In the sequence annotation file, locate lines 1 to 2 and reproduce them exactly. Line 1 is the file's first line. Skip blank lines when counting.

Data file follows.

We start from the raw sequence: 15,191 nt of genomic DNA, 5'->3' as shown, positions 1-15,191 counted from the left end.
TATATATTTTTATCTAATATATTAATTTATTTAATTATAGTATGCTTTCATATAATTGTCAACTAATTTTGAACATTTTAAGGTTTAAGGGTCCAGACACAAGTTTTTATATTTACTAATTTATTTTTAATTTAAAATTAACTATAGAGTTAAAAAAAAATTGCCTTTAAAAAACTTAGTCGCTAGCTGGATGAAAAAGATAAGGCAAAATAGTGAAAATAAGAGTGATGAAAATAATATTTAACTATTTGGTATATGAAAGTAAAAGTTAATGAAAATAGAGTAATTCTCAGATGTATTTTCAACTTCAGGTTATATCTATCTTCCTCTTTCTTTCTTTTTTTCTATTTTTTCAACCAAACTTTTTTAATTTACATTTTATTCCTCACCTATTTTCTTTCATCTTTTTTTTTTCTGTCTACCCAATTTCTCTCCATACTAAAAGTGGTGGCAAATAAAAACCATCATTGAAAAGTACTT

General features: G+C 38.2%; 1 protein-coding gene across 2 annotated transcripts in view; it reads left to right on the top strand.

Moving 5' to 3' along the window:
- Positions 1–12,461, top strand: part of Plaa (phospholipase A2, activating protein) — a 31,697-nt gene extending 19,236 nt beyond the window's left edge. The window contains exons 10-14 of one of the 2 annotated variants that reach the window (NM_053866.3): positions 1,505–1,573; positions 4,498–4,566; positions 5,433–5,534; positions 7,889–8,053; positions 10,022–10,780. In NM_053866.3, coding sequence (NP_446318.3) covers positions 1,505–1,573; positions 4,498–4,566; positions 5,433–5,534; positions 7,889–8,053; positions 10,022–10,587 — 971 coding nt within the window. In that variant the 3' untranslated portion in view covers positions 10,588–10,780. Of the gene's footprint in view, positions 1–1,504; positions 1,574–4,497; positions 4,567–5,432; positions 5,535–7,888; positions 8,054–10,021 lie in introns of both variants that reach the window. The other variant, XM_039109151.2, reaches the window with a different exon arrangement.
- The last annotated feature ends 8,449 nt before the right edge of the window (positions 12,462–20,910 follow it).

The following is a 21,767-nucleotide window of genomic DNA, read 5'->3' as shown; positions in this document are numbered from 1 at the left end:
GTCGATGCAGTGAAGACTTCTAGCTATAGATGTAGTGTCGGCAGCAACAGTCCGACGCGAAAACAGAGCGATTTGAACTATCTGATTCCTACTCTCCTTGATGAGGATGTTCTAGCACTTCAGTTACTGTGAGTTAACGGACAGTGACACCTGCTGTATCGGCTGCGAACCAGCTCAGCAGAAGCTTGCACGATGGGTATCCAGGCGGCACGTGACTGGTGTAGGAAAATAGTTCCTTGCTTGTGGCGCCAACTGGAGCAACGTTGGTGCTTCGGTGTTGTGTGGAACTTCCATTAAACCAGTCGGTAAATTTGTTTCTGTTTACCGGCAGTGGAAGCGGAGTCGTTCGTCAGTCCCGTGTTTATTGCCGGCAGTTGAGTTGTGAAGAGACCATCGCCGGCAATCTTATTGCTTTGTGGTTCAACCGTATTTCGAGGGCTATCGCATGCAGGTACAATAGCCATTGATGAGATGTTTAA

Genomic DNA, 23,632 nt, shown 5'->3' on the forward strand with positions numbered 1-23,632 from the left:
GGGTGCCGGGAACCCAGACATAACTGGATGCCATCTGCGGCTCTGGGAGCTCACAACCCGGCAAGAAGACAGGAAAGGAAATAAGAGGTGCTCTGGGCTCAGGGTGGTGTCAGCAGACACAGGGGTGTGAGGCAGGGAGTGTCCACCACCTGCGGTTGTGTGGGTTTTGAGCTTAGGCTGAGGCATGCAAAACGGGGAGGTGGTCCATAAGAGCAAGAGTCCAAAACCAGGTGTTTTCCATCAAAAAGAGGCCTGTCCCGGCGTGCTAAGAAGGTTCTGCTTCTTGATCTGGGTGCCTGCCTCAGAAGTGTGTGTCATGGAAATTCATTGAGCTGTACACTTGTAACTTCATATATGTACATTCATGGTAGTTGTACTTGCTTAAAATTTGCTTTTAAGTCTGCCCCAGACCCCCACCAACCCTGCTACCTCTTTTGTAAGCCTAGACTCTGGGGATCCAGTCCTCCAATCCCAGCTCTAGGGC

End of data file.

We start from the raw sequence: 15,191 nt of genomic DNA, 5'->3' as shown, positions 1-15,191 counted from the left end.
TATATATTTTTATCTAATATATTAATTTATTTAATTATAGTATGCTTTCATATAATTGTCAACTAATTTTGAACATTTTAAGGTTTAAGGGTCCAGACACAAGTTTTTATATTTACTAATTTATTTTTAATTTAAAATTAACTATAGAGTTAAAAAAAAATTGCCTTTAAAAAACTTAGTCGCTAGCTGGATGAAAAAGATAAGGCAAAATAGTGAAAATAAGAGTGATGAAAATAATATTTAACTATTTGGTATATGAAAGTAAAAGTTAATGAAAATAGAGTAATTCTCAGATGTATTTTCAACTTCAGGTTATATCTATCTTCCTCTTTCTTTCTTTTTTTCTATTTTTTCAACCAAACTTTTTTAATTTACATTTTATTCCTCACCTATTTTCTTTCATCTTTTTTTTTTCTGTCTACCCAATTTCTCTCCATACTAAAAGTGGTGGCAAATAAAAACCATCATTGAAAAGTACTT